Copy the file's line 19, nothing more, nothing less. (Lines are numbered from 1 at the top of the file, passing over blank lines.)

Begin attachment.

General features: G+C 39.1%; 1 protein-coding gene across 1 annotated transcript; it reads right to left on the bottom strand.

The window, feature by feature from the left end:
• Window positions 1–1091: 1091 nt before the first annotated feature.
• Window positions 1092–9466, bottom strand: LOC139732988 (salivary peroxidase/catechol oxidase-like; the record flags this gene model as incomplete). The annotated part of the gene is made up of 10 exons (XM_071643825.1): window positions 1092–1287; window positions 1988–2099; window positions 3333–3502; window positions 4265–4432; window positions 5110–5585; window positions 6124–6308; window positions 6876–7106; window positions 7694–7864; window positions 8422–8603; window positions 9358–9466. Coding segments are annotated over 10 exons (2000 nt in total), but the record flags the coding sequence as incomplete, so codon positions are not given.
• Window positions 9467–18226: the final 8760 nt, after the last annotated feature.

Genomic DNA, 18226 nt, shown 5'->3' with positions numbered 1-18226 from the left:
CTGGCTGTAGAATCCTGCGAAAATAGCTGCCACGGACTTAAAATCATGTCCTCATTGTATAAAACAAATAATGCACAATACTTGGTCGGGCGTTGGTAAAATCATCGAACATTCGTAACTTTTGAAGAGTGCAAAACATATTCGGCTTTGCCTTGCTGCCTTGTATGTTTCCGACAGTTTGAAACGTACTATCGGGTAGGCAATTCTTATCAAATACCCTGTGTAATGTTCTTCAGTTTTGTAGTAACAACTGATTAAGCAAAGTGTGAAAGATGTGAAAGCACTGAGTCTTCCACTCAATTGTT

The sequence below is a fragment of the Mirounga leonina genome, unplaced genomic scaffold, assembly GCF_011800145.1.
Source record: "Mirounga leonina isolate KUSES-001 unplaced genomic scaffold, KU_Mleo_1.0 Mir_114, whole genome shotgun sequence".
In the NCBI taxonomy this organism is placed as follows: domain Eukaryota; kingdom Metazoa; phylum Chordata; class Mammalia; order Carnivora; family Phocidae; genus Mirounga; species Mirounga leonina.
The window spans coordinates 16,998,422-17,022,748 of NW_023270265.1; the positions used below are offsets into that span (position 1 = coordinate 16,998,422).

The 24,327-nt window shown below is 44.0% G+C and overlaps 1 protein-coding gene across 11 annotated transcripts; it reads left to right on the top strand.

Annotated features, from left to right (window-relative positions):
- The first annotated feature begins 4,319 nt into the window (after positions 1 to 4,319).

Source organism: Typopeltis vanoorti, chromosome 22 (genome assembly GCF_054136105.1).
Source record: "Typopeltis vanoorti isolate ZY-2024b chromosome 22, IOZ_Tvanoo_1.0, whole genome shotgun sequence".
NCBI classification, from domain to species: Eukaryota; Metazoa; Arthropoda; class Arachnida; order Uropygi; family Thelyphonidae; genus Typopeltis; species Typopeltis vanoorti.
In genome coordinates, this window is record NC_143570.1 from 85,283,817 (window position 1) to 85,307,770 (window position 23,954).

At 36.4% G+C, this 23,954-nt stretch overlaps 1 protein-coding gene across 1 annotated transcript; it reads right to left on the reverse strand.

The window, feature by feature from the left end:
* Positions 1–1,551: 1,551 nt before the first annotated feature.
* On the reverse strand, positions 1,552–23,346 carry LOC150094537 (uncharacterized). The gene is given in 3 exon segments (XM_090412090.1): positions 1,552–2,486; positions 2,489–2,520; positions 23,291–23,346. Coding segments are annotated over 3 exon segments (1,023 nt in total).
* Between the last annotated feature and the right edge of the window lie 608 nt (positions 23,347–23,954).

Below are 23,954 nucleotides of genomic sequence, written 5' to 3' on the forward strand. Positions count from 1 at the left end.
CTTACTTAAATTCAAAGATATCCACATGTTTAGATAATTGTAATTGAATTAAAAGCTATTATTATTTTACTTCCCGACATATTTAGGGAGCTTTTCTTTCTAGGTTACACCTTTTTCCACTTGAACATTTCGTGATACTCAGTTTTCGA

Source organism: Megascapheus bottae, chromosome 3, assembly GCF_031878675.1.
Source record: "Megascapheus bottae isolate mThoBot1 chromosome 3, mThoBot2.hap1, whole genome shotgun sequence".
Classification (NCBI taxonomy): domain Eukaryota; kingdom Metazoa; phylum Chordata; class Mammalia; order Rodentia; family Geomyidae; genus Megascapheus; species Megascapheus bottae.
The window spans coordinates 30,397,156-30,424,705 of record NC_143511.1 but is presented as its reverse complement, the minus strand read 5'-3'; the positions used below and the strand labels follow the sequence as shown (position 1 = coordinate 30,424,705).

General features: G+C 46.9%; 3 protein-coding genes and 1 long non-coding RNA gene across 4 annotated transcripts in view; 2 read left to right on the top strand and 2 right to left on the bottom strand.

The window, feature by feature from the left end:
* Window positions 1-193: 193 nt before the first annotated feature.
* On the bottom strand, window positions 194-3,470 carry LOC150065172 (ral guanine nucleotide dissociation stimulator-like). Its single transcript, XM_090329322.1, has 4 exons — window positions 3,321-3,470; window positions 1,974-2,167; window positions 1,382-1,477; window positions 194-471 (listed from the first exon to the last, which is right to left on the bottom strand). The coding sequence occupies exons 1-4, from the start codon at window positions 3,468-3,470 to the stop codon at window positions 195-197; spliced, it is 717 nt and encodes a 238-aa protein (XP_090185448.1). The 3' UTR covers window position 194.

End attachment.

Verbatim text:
At 36.4% G+C, this 23,954-nt stretch overlaps 1 protein-coding gene across 1 annotated transcript; it reads right to left on the reverse strand.